Elasto Proxy's Sealing Solutions Blog Blog

Elasto Proxy's Sealing Solutions Blog

Elasto Proxy's Sealing Solutions Blog is the place for conversation and discussion about the design and manufacturing of rubber and plastic parts and products. In addition to regular content from Elasto Proxy, you'll hear from companies across the rubber and plastics industry.

Previous in Blog: Stop the Noise with Custom Acoustic Insulation   Next in Blog: Sound Barriers for Noise Control

Sound Absorbers for Noise Control

Posted July 16, 2018 4:55 PM by Doug Sharpe

Sound absorbers are custom acoustic insulation that absorbs sounds instead of blocking or damping them. They’re made of foams and facings and used at the source of the sound and at its receiver. To choose the right noise control solution, engineers need to understand how sound absorbers work, which types are available, what questions to ask during material selection, and how sound absorbers are made.

How Sound Absorbers Work

Sound absorbers are made of open cell acoustical foams that can be combined with specialized facings. The sound energy that passes through the foam’s cells is converted into small amounts of low-grade heat that’s dissipated easily. The foam’s acoustical performance is predictable because the material’s manufacturer carefully controls the uniformity of each cell.

The facings that are used with these acoustical foams are like control knobs that allow sound absorbers to tune-out specific frequencies. Examples include the low-frequency rumble of a diesel engine or the high-pitched squeak, squeal, or whine of industrial machinery. A sound absorber’s facing can also provide a decorative, durable, or cleanable finish.

Sound Absorber Types

Most sound absorbers are made of polyester, polyurethane, urethane, or melamine foams. To meet fire safety requirements, some sound absorbers use polyimide foams instead. Vinyl and aluminum foils are common facing materials. Vinyl can absorb low frequencies and supports ease-of-cleaning. Aluminum foil reflects radiant heat and provides thermal insulation.

With mobile equipment, a vinyl-faced sound absorber might be used in the cab while a foil-faced sound absorber is used in the engine bay. Other examples of sound absorbers include:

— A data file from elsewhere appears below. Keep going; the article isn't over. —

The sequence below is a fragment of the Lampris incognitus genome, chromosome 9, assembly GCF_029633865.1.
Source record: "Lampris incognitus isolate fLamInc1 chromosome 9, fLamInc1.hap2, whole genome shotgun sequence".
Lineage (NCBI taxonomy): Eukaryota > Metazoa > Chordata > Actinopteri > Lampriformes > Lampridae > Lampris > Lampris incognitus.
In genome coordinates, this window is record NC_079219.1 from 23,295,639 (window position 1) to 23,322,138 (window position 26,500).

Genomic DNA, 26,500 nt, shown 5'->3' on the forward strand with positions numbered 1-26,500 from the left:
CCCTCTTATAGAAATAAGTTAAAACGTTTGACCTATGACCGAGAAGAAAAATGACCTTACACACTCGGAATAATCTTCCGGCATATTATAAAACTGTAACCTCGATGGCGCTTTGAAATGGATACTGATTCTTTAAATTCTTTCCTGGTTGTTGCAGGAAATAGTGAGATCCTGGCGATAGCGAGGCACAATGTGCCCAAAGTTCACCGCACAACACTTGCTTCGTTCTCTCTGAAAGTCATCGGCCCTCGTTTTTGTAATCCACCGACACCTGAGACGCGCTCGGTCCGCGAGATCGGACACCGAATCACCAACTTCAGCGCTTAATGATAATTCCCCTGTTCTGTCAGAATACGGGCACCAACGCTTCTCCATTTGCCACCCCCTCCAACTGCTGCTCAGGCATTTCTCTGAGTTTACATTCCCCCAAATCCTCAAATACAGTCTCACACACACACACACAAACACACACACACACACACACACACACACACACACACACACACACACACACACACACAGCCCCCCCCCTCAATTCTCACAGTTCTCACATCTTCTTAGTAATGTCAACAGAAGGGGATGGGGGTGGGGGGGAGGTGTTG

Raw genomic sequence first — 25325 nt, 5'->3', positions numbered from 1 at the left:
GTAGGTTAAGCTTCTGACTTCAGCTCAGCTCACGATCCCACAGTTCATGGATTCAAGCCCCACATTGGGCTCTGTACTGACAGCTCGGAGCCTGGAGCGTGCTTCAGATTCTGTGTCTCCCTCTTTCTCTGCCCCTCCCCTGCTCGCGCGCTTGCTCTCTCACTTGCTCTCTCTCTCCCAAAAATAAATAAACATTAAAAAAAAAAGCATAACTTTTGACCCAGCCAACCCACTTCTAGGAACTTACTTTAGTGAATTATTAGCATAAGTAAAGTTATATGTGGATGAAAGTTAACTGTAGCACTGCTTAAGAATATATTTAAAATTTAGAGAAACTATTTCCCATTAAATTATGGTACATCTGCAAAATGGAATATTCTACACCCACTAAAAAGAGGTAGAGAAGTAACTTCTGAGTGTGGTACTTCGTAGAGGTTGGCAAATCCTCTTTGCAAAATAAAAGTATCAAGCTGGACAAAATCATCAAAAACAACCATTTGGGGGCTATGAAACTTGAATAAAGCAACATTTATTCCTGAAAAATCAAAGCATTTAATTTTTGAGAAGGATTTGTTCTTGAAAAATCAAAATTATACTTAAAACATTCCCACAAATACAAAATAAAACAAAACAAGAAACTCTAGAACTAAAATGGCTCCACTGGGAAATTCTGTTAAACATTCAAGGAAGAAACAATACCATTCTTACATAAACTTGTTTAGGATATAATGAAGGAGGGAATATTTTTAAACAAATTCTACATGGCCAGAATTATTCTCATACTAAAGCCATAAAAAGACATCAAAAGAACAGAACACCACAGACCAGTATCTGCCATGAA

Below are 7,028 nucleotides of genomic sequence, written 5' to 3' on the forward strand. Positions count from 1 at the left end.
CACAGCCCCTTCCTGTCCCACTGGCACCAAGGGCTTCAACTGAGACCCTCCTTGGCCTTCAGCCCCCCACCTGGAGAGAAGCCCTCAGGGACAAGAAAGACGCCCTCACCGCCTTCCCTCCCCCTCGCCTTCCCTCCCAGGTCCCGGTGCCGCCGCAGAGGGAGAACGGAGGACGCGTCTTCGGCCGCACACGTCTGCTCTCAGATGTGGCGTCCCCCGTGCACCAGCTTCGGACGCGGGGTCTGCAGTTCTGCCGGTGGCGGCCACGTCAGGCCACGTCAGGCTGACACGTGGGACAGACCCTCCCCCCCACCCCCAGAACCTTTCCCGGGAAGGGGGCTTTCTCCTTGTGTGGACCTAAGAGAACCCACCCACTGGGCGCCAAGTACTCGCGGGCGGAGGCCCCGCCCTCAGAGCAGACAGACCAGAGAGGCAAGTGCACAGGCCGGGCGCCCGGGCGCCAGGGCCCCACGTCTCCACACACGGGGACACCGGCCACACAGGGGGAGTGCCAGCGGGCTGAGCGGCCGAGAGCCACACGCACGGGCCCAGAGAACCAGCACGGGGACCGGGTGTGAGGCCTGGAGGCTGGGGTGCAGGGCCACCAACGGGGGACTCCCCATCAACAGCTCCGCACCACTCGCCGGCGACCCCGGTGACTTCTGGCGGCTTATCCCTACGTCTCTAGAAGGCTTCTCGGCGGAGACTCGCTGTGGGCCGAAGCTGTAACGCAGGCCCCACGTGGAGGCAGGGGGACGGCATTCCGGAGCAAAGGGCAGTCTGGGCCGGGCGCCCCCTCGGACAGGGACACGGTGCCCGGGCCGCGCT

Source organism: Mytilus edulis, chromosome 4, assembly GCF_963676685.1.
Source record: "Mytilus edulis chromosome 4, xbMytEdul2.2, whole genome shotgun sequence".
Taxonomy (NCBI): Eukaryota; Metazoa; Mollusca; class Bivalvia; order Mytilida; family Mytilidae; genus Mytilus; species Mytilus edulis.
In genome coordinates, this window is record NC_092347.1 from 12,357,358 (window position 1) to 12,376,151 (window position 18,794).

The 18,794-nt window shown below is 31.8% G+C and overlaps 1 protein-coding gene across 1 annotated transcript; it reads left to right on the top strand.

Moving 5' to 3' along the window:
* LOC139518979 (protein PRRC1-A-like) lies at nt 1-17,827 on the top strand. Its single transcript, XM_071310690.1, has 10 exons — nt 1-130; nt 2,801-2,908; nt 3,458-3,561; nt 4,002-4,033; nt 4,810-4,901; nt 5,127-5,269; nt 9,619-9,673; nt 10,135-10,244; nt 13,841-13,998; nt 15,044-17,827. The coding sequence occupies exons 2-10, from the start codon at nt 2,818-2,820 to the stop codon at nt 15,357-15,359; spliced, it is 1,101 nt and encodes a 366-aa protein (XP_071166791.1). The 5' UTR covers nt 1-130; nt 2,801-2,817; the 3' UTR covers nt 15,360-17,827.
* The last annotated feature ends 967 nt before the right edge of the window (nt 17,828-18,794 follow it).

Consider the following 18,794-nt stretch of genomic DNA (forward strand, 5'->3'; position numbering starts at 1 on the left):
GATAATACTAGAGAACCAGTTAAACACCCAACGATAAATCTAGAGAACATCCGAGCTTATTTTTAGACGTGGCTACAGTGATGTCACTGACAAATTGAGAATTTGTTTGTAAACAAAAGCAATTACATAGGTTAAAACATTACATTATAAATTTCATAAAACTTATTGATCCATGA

• Un-faced polyester or polyurethane foams for maximum sound absorption
  • Aluminized polyester faced foams for hostile environments that must remain clean
  • Urethane faced foams that reduce the ingress of dirt, particles, and debris
  • Convoluted foams with increased surface area for enhanced sound absorption

These are just a few of the many sound-absorbing solutions that are available.

How to Select Sound Absorbers

To choose the right sound absorber, engineers need to ask and answer a series of questions about acoustic insulation. Each application is different, but this list is a good place to begin.

  • What is the maximum insulation thickness that your application can support?
  • Are you trying to insulate an area where there’s air flow resistance, or can air flow in and out?
  • Do you need facing materials that can absorb a specific frequency or frequencies?
  • Do you need facing materials for protection? If so, what are you protecting against?
  • If the sound absorber must provide flame resistance, what is the flame rating you need to meet?
  • Will the acoustic insulation remain stationary, or be subjected to opening, closing, and bending?
  • Will you add sound absorbing materials to structural components where there’s vibration?

How Sound Absorbers Are Made

Sound absorbing materials are supplied as sheets or rolls in various lengths, widths, and thicknesses. Using water jet cutting, a fabricator can cut materials to size without knives or dies – tooling that adds costs to projects. First, however, the fabricator can laminate different sound absorbing materials together to create an insulation “sandwich” with particular properties.

For example, a fabricator can laminate a vinyl facing to a polyurethane foam. Then, on the other side, the fabricator may apply a pressure-sensitive adhesive (PSA) with a removable liner. The resulting product looks like an insulation “sandwich” with the facing on top, the liner on the bottom, and the foam in the middle. This sound absorber stops low-frequency sounds and is easy to install and clean.

Find Sound Absorbers for Noise Control

The article you’ve been reading is the second in a series about how to stop noise with custom acoustic insulation. Future articles will examine barriers and dampers. In the meantime, please contact Elasto Proxy for more information. You can also ask for the Elasto Bag to see samples for yourself.


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Previous in Blog: Stop the Noise with Custom Acoustic Insulation   Next in Blog: Sound Barriers for Noise Control